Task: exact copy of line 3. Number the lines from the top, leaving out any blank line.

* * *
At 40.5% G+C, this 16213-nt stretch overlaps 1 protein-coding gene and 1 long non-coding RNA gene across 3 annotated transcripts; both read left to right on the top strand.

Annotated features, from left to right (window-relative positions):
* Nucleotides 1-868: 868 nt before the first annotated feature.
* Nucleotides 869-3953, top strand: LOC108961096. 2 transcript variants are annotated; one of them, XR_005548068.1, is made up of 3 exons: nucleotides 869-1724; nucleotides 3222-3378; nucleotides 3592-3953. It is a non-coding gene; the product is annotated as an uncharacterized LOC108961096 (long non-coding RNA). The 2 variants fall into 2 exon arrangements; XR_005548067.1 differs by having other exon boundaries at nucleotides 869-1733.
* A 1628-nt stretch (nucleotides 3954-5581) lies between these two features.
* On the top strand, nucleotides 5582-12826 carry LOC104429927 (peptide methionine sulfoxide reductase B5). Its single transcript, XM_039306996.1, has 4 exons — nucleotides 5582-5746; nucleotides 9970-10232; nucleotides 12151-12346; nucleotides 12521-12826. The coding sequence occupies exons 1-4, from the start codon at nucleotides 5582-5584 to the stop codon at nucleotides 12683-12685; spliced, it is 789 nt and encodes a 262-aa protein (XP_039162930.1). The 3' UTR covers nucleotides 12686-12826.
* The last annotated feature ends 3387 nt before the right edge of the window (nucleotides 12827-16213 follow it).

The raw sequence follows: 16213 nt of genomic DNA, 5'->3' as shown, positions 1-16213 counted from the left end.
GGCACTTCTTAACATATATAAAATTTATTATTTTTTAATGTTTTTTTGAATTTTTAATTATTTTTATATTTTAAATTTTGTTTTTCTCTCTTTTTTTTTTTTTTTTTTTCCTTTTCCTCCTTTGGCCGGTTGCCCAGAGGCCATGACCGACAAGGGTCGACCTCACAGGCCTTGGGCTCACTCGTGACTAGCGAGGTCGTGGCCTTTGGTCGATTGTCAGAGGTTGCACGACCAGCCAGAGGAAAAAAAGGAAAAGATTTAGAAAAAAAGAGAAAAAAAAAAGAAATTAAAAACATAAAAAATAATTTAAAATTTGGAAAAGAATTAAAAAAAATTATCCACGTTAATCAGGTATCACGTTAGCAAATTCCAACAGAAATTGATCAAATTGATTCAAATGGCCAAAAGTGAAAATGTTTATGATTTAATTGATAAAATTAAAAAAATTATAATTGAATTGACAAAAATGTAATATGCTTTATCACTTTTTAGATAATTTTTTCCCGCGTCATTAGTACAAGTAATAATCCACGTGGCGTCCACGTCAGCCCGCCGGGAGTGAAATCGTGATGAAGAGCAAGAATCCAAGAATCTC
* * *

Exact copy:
* Nucleotides 1-868: 868 nt before the first annotated feature.